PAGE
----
Verb

neglect, disregard, ignore, overlook, slight, forget mean to pass over without giving due attention. neglect implies giving insufficient attention to something that merits one's attention. habitually neglected his studies disregard suggests voluntary inattention. disregarded the wishes of his family ignore implies a failure to regard something obvious. ignored the snide remark overlook suggests disregarding or ignoring through haste or lack of care. in my rush I overlooked a key example slight implies contemptuous or disdainful disregarding or omitting. slighted several major authors in her survey forget may suggest either a willful ignoring or a failure to impress something on one's mind. forget what others say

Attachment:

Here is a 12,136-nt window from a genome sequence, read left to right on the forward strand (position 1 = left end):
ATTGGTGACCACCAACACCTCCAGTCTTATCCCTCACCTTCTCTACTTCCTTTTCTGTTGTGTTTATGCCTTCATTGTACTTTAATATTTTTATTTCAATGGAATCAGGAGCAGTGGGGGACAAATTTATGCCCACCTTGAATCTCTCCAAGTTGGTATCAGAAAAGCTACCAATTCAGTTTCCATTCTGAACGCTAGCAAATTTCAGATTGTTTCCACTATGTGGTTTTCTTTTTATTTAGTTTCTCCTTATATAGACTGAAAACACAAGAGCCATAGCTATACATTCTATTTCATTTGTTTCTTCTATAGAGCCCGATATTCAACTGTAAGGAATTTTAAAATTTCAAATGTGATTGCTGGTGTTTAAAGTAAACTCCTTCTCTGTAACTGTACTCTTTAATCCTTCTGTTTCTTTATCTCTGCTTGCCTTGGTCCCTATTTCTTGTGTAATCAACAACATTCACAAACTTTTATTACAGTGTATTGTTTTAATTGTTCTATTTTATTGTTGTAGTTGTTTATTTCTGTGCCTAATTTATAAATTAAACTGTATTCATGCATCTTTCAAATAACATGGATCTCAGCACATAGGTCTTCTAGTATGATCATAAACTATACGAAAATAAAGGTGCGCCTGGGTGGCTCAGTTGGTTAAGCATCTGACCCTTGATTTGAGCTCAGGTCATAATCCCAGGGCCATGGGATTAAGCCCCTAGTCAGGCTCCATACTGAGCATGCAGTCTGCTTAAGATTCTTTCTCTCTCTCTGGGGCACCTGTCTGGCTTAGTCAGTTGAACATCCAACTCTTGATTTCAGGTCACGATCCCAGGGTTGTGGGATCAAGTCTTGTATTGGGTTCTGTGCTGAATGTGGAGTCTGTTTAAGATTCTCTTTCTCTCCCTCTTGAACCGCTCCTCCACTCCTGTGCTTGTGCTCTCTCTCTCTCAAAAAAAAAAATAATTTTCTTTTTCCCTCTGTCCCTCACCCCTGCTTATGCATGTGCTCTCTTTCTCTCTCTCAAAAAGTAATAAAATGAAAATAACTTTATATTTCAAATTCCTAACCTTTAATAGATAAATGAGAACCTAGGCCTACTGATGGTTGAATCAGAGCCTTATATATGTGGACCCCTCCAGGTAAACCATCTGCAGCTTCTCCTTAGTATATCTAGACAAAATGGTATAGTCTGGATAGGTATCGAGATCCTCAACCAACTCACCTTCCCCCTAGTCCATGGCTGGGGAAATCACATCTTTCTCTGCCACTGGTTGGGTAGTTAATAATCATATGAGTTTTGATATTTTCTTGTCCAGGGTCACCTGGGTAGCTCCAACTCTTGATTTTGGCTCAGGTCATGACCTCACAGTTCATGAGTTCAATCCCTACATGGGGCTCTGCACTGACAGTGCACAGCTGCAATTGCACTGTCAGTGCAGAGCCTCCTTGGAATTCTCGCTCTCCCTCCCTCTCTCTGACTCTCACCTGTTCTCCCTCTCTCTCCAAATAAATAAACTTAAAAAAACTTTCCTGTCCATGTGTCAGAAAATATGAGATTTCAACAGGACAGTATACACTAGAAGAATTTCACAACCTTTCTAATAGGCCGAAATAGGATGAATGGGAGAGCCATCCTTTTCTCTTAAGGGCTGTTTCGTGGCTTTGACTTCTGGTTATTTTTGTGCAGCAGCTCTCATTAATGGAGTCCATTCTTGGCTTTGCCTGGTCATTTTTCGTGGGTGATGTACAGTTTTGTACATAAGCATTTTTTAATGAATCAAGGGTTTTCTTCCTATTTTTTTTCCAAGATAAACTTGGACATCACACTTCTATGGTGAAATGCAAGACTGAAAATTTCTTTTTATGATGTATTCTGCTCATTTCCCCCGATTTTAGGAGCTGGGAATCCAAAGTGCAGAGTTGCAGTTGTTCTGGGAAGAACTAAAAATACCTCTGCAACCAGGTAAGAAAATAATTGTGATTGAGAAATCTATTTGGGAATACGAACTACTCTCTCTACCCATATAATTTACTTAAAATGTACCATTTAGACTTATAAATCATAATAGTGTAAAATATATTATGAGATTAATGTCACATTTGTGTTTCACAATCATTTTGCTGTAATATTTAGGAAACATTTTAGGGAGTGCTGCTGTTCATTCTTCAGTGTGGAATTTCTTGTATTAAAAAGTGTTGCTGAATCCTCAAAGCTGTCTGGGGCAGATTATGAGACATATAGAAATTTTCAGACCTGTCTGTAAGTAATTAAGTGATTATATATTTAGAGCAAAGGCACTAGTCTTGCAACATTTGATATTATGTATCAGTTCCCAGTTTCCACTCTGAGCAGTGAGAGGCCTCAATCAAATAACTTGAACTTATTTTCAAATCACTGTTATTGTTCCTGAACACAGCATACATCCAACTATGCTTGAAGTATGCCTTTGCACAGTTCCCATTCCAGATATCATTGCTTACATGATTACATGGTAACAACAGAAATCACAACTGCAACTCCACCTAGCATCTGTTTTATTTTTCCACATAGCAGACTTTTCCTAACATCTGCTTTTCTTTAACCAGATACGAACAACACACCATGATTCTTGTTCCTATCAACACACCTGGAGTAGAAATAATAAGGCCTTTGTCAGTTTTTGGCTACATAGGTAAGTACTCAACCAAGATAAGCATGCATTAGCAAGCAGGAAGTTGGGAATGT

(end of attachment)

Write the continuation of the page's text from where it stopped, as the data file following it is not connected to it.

Frequently Asked Questions About slight

Is it slight or sleight of hand?

Although slight is a homophone of sleight, and feels like it makes sense in this idiom, sleight of hand is the correct form when referring to a cleverly executed trick. Sleight means "deceitful craftiness" or "stratagem," and slight means "having a slim or delicate build" (we often hear of a slim person as being "slight of build").

What is the difference between sleight and slight?

In modern use slight may be found as a noun ("a humiliating discourtesy"), a verb ("to treat as slight or unimportant"), and an adjective ("small of its kind or in amount"). Sleight is mainly found as a noun, and can refer either to a deceitful kind of craftiness, or to skill and dexterity.